https://www.commondreams.org/news/2018/12/11/early-holiday-gift-polluters-trump-guts-protections-60-percent-nations-streams

Calling Promotion Betrayal of Planet, Groups Denounce Schumer for Giving ‘Fossil Fuel Servant’ Joe Manchin Top Spot on Energy Committee.

“Appointing Senator Manchin as ranking member of the Energy Committee is completely at odds with any plan for real climate action.”

Energy photo“This is the wrong choice at the wrong time for the Democrats,” said David Turnbull, strategic communications director with Oil Change USA. (Photo: J. Scott Applewhite/AP)

By Jake Johnson, staff writer

At a time when people throughout the U.S. and around the world are rallying behind bold solutions to the climate crisis and urgently warning that there is no time to waste, Senate Minority Leader Chuck Schumer (D-N.Y.) decided late Tuesday to betray his constituents and the planet, groups warned, by promoting “fossil fuel servant” Sen. Joe Manchin (D-W.Va.) to the top Democratic spot on the powerful Senate Energy and Natural Resources Committee.

“Schumer is out of touch with the progressive voters who will continue to push for a Green New Deal in the next Congress.”
—Erich Pica, Friends of the Earth

“Appointing Senator Manchin as ranking member of the Energy Committee is completely at odds with any plan for real climate action,” May Boeve, executive director of 350.org, said in a statement. “Manchin has taken every opportunity to put Big Oil before the health and safety of communities and our climate.”

Erich Pica, president of Friends of the Earth, argued that the appointment of the pro-coal West Virginia senator to a top Energy Committee slot is a “stark failure of Chuck Schumer’s leadership” in the midst of dire scientific warnings that the world must cut carbon emissions in half by 2040 to avert planetary catastrophe.

“Schumer is out of touch with the progressive voters who will continue to push for a Green New Deal in the next Congress,” Pica declared, alluding to the demonstrators who have flooded the halls of Congress and faced mass arrests in recent weeks to pressure lawmakers to support ambitious climate solutions.
The West Virginia senator’s promotion—which was ratified Tuesday evening by members of the Senate Democratic caucus—came amid a wave of opposition from environmental groups, who adopted an “anyone but Manchin” stance in the weeks leading up to Tuesday’s announcement.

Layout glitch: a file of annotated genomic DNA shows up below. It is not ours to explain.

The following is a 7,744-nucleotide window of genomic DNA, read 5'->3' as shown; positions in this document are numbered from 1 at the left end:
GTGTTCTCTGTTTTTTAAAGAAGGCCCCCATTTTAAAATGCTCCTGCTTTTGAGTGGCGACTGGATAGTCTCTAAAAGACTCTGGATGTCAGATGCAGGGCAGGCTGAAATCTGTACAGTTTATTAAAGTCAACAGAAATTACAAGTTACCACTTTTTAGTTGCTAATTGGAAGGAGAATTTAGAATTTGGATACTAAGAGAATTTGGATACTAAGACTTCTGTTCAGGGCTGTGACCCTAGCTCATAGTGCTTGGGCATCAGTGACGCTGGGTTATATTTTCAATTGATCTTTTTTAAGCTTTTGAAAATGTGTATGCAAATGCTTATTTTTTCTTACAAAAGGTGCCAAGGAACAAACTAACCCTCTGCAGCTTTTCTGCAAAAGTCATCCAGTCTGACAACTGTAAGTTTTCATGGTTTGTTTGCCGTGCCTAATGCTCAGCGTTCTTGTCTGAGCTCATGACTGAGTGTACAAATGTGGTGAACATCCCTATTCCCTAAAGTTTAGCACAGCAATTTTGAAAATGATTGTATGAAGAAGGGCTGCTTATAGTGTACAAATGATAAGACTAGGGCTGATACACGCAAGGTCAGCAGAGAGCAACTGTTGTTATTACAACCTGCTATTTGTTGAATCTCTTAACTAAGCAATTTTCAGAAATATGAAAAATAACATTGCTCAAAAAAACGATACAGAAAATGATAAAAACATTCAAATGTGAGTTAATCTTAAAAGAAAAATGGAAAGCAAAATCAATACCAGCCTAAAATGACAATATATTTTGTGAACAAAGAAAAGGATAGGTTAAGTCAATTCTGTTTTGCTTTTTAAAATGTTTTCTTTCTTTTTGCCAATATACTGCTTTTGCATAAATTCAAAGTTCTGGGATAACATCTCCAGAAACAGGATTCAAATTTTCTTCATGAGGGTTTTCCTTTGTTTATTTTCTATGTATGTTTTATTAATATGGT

“Not even this foolish decision can stop the groundswell of momentum that’s building for a Green New Deal.”
—May Boeve, 350.org

Rep.-elect Alexandria Ocasio-Cortez (D-N.Y.)—who is pushing for the formation of a Green New Deal Select Committee in the House—joined progressive advocacy groups in warning against the appointment of Manchin, who has raked in over $156,000 in campaign cash from the fossil fuel industry in 2018, and is reportedly still profiting from a coal brokerage company he helped run before entering politics.

“I have concerns over the senator’s chairmanship just because I do not believe that we should be financed by the industries that we are supposed to be legislating and regulating and touching with our legislation,” Ocasio-Cortez said during a press conference on the Green New Deal last month.

While corporate media outlets worked hard to blame Sen. Bernie Sanders (I-Vt.)—currently the ranking member on the powerful Senate Budget Committee—for not abandoning his post to block Manchin, commentators were quick to note that Sens. Ron Wyden (D-Ore.), Debbie Stabenow (D-Mich.), and Maria Cantwell (D-Wash.) all have seniority over Manchin and could have taken the seat, but chose not to.

Ultimately, progressives placed the blame squarely on Schumer for refusing to heed grassroots demands to appoint a climate leader over a fossil fuel puppet.

“This is the wrong choice at the wrong time for the Democrats,” said David Turnbull, strategic communications director with Oil Change USA. “Senator Schumer has failed in finding a ranking member for this committee that truly understands that the climate crisis requires us to take on the fossil fuel industry, not cater to its demands.”

While dismayed by Manchin’s promotion, Boeve of 350.org expressed confidence that “not even this foolish decision can stop the groundswell of momentum that’s building for a Green New Deal.”